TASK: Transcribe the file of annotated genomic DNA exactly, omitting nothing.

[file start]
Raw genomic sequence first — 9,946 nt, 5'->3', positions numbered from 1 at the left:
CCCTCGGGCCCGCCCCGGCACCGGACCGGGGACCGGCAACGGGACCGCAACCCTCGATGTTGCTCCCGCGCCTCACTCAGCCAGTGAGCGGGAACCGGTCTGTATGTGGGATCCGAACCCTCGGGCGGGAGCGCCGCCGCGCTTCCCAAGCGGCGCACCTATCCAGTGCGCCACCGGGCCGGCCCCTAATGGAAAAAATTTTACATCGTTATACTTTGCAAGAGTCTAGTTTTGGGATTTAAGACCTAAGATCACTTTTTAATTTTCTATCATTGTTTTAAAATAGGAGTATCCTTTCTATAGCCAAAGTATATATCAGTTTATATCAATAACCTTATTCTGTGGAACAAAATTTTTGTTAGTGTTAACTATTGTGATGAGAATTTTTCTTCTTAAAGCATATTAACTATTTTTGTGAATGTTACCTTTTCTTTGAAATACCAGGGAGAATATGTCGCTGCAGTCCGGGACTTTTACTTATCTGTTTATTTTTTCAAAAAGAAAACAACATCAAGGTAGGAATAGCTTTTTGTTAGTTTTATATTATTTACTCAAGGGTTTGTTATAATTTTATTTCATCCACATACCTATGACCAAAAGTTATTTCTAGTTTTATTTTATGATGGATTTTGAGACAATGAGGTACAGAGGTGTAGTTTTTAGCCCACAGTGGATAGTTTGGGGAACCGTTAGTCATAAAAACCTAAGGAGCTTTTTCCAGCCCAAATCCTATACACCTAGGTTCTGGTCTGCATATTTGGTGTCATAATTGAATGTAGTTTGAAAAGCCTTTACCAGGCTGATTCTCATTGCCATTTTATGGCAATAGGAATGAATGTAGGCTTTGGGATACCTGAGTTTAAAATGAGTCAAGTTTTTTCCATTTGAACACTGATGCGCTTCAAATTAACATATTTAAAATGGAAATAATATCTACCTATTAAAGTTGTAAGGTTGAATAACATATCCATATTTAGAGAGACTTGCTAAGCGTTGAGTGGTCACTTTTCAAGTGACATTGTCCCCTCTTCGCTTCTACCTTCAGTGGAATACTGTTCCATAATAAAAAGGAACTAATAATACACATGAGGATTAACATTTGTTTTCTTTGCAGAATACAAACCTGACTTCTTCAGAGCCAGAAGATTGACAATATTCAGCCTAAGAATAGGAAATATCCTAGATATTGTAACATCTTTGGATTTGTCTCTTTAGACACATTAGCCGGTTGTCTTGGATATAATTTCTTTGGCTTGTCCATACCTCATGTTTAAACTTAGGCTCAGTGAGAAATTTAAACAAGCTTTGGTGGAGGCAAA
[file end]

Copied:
Raw genomic sequence first — 9,946 nt, 5'->3', positions numbered from 1 at the left:
CCCTCGGGCCCGCCCCGGCACCGGACCGGGGACCGGCAACGGGACCGCAACCCTCGATGTTGCTCCCGCGCCTCACTCAGCCAGTGAGCGGGAACCGGTCTGTATGTGGGATCCGAACCCTCGGGCGGGAGCGCCGCCGCGCTTCCCAAGCGGCGCACCTATCCAGTGCGCCACCGGGCCGGCCCCTAATGGAAAAAATTTTACATCGTTATACTTTGCAAGAGTCTAGTTTTGGGATTTAAGACCTAAGATCACTTTTTAATTTTCTATCATTGTTTTAAAATAGGAGTATCCTTTCTATAGCCAAAGTATATATCAGTTTATATCAATAACCTTATTCTGTGGAACAAAATTTTTGTTAGTGTTAACTATTGTGATGAGAATTTTTCTTCTTAAAGCATATTAACTATTTTTGTGAATGTTACCTTTTCTTTGAAATACCAGGGAGAATATGTCGCTGCAGTCCGGGACTTTTACTTATCTGTTTATTTTTTCAAAAAGAAAACAACATCAAGGTAGGAATAGCTTTTTGTTAGTTTTATATTATTTACTCAAGGGTTTGTTATAATTTTATTTCATCCACATACCTATGACCAAAAGTTATTTCTAGTTTTATTTTATGATGGATTTTGAGACAATGAGGTACAGAGGTGTAGTTTTTAGCCCACAGTGGATAGTTTGGGGAACCGTTAGTCATAAAAACCTAAGGAGCTTTTTCCAGCCCAAATCCTATACACCTAGGTTCTGGTCTGCATATTTGGTGTCATAATTGAATGTAGTTTGAAAAGCCTTTACCAGGCTGATTCTCATTGCCATTTTATGGCAATAGGAATGAATGTAGGCTTTGGGATACCTGAGTTTAAAATGAGTCAAGTTTTTTCCATTTGAACACTGATGCGCTTCAAATTAACATATTTAAAATGGAAATAATATCTACCTATTAAAGTTGTAAGGTTGAATAACATATCCATATTTAGAGAGACTTGCTAAGCGTTGAGTGGTCACTTTTCAAGTGACATTGTCCCCTCTTCGCTTCTACCTTCAGTGGAATACTGTTCCATAATAAAAAGGAACTAATAATACACATGAGGATTAACATTTGTTTTCTTTGCAGAATACAAACCTGACTTCTTCAGAGCCAGAAGATTGACAATATTCAGCCTAAGAATAGGAAATATCCTAGATATTGTAACATCTTTGGATTTGTCTCTTTAGACACATTAGCCGGTTGTCTTGGATATAATTTCTTTGGCTTGTCCATACCTCATGTTTAAACTTAGGCTCAGTGAGAAATTTAAACAAGCTTTGGTGGAGGCAAA